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Writing Faith & Family

I've been spending time reading a wonderful book called Soulful Simplicity by Courtney Carver. I'm actually re-reading it having read it a few years ago. When I read it the first time, it helped me purge clean my house before my husband and I downsized and moved to the beach as Empty Nesters.

Reading it now is bringing about a whole new level of wanting to live a simpler daily existence. Maybe it's because I'm a few years older, maybe it's because I am in a completely new season of life and maybe it's because I have spent time deep diving into my anxiety issues and seeing how "stuff" has only added to my angst.

As much as I am seeing the clutter around me that has added to my anxiety, I am also recognizing how often I try to "add" things to my life because I think it will enhance the person I feel I need to be rather than embracing WHO I AM.

For example, I was sipping coffee and watching Home Town on Saturday morning. I was also reading favorite blogs. I noticed apps on my phone that I had added to "help" me enhance this Lara I imagine I need to be.

I am now a Chaplain. I read my Bible. I pray. I study. But I had added two apps to "help" me listen and read scripture MORE. As I looked at the apps again Saturday morning, I was reminded of something I already know about myself which is I don't listen, I read. I am not an audiobook person and I only have 2 podcasts I listen to and one of the main reasons is that they are never more than 15 minutes long. For some reason I can sit still for an hour to read something but not more than 15 minutes to listen. (And yes, I've tried listening while driving or doing other things but I end up driving or doing those things and zone out so I don't listen.)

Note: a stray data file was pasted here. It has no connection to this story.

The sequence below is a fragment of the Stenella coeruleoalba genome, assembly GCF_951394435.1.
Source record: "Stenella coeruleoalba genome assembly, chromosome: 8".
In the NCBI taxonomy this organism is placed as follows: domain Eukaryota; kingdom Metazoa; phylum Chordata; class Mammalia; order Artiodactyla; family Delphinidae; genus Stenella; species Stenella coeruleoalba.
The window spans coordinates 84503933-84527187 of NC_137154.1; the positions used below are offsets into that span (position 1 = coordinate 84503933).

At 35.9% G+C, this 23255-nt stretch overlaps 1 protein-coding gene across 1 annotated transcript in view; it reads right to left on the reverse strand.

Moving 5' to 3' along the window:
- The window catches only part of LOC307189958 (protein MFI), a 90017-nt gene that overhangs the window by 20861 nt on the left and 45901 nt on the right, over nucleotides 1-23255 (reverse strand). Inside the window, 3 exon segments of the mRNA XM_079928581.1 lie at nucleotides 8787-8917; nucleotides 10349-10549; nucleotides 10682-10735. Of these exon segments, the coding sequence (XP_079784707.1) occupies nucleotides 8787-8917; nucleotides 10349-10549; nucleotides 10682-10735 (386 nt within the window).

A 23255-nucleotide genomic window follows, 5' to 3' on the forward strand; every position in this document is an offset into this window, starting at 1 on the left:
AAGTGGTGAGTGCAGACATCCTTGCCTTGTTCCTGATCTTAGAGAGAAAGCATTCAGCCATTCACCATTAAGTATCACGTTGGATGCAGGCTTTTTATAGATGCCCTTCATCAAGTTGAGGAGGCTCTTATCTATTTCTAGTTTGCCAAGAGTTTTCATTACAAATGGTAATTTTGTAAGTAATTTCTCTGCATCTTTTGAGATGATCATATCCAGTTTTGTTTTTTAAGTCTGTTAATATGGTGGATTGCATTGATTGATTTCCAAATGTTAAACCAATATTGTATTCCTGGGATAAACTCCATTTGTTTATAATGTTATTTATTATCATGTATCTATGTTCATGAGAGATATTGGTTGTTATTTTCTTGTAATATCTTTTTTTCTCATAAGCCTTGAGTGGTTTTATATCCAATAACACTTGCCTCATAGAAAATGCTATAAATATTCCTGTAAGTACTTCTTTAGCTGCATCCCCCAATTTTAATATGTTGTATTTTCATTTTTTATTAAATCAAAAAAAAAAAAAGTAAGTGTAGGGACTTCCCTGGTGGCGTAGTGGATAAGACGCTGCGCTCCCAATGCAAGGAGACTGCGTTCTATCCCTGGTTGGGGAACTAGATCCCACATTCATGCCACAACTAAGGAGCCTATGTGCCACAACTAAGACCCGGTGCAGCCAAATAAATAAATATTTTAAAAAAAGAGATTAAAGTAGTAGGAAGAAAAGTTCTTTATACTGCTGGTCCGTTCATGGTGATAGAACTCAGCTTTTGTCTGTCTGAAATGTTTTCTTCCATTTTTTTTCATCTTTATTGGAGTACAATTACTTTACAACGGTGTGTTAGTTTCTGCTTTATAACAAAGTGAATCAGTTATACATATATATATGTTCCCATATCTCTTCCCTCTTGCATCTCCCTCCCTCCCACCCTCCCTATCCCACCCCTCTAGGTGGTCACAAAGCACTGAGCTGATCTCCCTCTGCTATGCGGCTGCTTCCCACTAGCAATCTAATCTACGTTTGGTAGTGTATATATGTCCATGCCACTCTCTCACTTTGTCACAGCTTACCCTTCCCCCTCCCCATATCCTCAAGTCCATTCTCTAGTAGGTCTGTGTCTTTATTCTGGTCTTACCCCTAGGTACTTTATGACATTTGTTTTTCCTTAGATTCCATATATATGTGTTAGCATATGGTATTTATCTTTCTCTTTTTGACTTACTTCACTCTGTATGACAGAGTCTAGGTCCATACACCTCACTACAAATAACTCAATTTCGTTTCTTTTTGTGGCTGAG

This embracing of who I am (a reader type) and letting go who I am not (a listener type) is freeing. Quite frankly, all of this reminds me of something vitally important that I forget all too often…


How I read or study scripture is ENOUGH

How I prefer to read over listening is ENOUGH

I don’t need to add MORE to make anything better.

I have all I need.


It's mental clutter I am learning about this time around as I embrace and glean wisdom about Soulful Simplicity.

I am learning that living simply isn't so much about having less, but rather seeing what I have or who I am is enough.

And it's not just about stuff in my house - physical items. I have always had a mentality that having choices is best. I am learning how false that notion really is. I am becoming aware of how many streaming services I have. Do I need them ALL? Yes, some were acquired during 2020 when watching shows was a part of survival. But how many of them do I really, truly use? And I didn't realize until recently how just knowing they are there is stressful. They are there so I have to use them right? One more thing to do. One more thing to choose from. It's not all that different from the apps either.